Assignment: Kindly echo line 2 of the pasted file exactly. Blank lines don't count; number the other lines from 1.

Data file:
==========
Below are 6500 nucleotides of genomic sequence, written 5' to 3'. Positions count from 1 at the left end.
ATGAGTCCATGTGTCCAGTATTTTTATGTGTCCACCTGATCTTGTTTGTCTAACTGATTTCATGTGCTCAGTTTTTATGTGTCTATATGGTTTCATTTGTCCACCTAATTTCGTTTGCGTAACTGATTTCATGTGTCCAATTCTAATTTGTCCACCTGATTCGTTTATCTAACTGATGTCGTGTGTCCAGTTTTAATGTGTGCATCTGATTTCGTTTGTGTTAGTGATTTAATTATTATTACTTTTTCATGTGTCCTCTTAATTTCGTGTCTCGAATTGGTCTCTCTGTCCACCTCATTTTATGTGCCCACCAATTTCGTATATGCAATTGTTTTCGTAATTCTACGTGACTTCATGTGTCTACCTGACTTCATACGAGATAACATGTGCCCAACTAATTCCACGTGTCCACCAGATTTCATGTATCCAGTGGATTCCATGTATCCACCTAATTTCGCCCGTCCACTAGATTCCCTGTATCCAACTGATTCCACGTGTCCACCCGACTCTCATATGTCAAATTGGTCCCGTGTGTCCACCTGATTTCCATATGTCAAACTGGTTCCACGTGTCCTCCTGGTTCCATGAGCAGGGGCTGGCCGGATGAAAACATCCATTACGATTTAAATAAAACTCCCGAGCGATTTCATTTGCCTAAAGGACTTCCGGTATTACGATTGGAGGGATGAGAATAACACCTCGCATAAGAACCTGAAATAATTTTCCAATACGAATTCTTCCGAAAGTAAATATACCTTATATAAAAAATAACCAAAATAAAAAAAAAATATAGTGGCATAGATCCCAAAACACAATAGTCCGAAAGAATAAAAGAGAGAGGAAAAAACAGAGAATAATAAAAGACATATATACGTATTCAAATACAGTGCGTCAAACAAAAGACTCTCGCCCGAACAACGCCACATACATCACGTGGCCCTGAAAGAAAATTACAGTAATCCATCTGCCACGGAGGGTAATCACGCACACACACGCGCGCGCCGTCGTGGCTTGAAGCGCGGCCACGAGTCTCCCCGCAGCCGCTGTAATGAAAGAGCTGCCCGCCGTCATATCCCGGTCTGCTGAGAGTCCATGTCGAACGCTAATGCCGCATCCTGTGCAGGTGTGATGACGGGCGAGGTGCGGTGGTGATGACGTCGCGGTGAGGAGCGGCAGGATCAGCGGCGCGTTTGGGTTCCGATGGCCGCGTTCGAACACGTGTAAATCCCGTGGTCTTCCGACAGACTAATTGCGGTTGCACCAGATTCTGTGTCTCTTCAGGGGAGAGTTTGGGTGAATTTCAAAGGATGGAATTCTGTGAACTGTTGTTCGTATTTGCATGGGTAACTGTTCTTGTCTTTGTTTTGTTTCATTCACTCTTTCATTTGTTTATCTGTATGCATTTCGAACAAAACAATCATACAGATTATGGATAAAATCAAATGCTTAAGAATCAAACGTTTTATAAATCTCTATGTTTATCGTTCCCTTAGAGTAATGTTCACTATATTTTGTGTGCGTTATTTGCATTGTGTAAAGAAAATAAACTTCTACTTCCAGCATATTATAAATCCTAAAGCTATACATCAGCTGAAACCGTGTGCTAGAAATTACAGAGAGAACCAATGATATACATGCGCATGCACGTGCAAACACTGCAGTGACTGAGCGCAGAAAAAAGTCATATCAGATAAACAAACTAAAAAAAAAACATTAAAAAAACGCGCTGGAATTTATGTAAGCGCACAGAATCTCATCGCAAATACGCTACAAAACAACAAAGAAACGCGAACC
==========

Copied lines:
ATGAGTCCATGTGTCCAGTATTTTTATGTGTCCACCTGATCTTGTTTGTCTAACTGATTTCATGTGCTCAGTTTTTATGTGTCTATATGGTTTCATTTGTCCACCTAATTTCGTTTGCGTAACTGATTTCATGTGTCCAATTCTAATTTGTCCACCTGATTCGTTTATCTAACTGATGTCGTGTGTCCAGTTTTAATGTGTGCATCTGATTTCGTTTGTGTTAGTGATTTAATTATTATTACTTTTTCATGTGTCCTCTTAATTTCGTGTCTCGAATTGGTCTCTCTGTCCACCTCATTTTATGTGCCCACCAATTTCGTATATGCAATTGTTTTCGTAATTCTACGTGACTTCATGTGTCTACCTGACTTCATACGAGATAACATGTGCCCAACTAATTCCACGTGTCCACCAGATTTCATGTATCCAGTGGATTCCATGTATCCACCTAATTTCGCCCGTCCACTAGATTCCCTGTATCCAACTGATTCCACGTGTCCACCCGACTCTCATATGTCAAATTGGTCCCGTGTGTCCACCTGATTTCCATATGTCAAACTGGTTCCACGTGTCCTCCTGGTTCCATGAGCAGGGGCTGGCCGGATGAAAACATCCATTACGATTTAAATAAAACTCCCGAGCGATTTCATTTGCCTAAAGGACTTCCGGTATTACGATTGGAGGGATGAGAATAACACCTCGCATAAGAACCTGAAATAATTTTCCAATACGAATTCTTCCGAAAGTAAATATACCTTATATAAAAAATAACCAAAATAAAAAAAAAATATAGTGGCATAGATCCCAAAACACAATAGTCCGAAAGAATAAAAGAGAGAGGAAAAAACAGAGAATAATAAAAGACATATATACGTATTCAAATACAGTGCGTCAAACAAAAGACTCTCGCCCGAACAACGCCACATACATCACGTGGCCCTGAAAGAAAATTACAGTAATCCATCTGCCACGGAGGGTAATCACGCACACACACGCGCGCGCCGTCGTGGCTTGAAGCGCGGCCACGAGTCTCCCCGCAGCCGCTGTAATGAAAGAGCTGCCCGCCGTCATATCCCGGTCTGCTGAGAGTCCATGTCGAACGCTAATGCCGCATCCTGTGCAGGTGTGATGACGGGCGAGGTGCGGTGGTGATGACGTCGCGGTGAGGAGCGGCAGGATCAGCGGCGCGTTTGGGTTCCGATGGCCGCGTTCGAACACGTGTAAATCCCGTGGTCTTCCGACAGACTAATTGCGGTTGCACCAGATTCTGTGTCTCTTCAGGGGAGAGTTTGGGTGAATTTCAAAGGATGGAATTCTGTGAACTGTTGTTCGTATTTGCATGGGTAACTGTTCTTGTCTTTGTTTTGTTTCATTCACTCTTTCATTTGTTTATCTGTATGCATTTCGAACAAAACAATCATACAGATTATGGATAAAATCAAATGCTTAAGAATCAAACGTTTTATAAATCTCTATGTTTATCGTTCCCTTAGAGTAATGTTCACTATATTTTGTGTGCGTTATTTGCATTGTGTAAAGAAAATAAACTTCTACTTCCAGCATATTATAAATCCTAAAGCTATACATCAGCTGAAACCGTGTGCTAGAAATTACAGAGAGAACCAATGATATACATGCGCATGCACGTGCAAACACTGCAGTGACTGAGCGCAGAAAAAAGTCATATCAGATAAACAAACTAAAAAAAAAACATTAAAAAAACGCGCTGGAATTTATGTAAGCGCACAGAATCTCATCGCAAATACGCTACAAAACAACAAAGAAACGCGAACC